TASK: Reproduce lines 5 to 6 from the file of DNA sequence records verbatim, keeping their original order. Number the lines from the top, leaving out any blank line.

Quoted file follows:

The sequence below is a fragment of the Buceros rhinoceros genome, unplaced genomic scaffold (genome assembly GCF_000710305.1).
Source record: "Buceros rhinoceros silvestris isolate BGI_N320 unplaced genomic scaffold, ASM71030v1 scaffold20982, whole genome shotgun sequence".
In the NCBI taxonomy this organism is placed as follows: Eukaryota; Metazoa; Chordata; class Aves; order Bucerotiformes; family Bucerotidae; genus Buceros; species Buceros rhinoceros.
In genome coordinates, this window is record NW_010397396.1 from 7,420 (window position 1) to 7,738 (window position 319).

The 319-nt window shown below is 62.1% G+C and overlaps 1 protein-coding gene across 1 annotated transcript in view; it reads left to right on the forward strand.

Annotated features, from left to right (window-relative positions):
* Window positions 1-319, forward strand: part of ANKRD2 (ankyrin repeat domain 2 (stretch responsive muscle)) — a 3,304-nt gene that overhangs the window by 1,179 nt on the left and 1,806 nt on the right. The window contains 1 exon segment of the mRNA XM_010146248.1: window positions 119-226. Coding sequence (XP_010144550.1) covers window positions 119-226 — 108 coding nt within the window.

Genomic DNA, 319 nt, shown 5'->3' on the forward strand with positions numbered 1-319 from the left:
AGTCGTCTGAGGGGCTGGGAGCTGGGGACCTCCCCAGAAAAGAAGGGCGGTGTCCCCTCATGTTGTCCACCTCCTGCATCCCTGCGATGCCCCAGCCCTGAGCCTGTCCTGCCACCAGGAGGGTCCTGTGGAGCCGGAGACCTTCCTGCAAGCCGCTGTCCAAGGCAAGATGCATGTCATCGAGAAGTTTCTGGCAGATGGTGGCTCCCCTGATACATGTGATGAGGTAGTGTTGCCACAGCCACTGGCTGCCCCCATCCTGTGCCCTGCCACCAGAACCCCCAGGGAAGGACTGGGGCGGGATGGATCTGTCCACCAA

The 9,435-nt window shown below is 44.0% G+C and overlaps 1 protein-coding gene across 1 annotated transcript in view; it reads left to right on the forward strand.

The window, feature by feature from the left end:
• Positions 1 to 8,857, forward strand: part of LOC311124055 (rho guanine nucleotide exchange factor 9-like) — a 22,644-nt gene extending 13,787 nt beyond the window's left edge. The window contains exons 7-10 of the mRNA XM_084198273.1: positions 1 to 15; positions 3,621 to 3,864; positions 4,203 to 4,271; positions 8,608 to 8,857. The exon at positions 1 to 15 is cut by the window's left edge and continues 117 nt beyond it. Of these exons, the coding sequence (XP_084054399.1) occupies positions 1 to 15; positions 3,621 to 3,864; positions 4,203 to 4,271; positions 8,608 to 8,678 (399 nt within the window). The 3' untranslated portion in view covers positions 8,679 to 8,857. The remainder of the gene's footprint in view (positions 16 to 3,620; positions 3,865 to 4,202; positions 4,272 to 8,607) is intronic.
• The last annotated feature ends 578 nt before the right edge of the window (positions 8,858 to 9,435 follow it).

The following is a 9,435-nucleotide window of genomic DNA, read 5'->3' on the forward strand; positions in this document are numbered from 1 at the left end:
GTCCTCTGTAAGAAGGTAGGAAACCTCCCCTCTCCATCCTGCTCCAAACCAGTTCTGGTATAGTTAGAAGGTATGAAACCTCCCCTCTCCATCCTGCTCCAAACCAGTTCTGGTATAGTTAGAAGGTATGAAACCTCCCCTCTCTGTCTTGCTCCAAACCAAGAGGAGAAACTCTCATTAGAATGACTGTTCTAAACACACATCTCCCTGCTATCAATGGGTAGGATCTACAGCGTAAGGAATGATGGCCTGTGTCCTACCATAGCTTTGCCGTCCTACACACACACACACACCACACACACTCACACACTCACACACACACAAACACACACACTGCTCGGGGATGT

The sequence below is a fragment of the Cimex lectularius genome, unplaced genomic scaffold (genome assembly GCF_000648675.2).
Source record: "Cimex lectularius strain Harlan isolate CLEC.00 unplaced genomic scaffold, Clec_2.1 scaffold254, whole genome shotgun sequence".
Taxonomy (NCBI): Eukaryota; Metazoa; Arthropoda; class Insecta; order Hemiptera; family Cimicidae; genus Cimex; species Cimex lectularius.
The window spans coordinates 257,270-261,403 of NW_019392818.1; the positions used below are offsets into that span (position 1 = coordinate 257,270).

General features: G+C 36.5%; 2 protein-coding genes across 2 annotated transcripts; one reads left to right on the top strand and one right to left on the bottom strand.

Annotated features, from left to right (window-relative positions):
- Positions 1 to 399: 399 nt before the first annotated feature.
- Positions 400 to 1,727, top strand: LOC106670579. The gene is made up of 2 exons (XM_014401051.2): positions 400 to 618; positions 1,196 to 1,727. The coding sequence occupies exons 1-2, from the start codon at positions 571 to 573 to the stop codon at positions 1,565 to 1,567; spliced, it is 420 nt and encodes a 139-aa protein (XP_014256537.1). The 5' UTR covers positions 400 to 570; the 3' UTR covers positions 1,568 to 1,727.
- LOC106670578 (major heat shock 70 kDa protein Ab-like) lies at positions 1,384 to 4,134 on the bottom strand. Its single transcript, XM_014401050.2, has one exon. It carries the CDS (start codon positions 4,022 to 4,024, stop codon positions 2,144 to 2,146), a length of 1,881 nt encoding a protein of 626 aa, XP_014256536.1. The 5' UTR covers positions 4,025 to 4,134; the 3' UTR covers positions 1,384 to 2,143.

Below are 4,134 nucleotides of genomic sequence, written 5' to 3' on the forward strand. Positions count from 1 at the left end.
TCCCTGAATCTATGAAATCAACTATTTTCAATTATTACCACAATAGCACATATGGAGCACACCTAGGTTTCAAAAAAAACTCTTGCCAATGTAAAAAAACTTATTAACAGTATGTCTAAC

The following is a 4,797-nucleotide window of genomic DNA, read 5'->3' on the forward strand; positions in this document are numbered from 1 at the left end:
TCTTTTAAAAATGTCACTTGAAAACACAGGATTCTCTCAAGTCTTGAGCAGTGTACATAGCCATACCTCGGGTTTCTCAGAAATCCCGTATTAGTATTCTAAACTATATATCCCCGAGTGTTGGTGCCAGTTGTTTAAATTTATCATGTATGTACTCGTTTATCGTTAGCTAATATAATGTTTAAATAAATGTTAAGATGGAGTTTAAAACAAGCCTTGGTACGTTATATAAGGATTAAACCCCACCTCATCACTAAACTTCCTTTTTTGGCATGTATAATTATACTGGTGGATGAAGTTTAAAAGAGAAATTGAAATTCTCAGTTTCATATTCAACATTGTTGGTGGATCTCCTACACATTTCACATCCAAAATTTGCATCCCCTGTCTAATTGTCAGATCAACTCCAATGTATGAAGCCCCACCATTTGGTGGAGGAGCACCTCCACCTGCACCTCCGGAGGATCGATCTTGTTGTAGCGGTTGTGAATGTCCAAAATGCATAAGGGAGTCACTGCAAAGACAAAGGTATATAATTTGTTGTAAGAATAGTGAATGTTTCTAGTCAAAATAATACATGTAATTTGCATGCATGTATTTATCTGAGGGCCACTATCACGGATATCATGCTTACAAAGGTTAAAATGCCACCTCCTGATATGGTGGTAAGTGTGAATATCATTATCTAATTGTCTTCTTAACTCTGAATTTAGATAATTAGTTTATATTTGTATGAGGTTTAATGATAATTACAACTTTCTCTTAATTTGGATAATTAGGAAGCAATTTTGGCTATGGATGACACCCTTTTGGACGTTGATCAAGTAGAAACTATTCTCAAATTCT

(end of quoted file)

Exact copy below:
The 319-nt window shown below is 62.1% G+C and overlaps 1 protein-coding gene across 1 annotated transcript in view; it reads left to right on the forward strand.

Annotated features, from left to right (window-relative positions):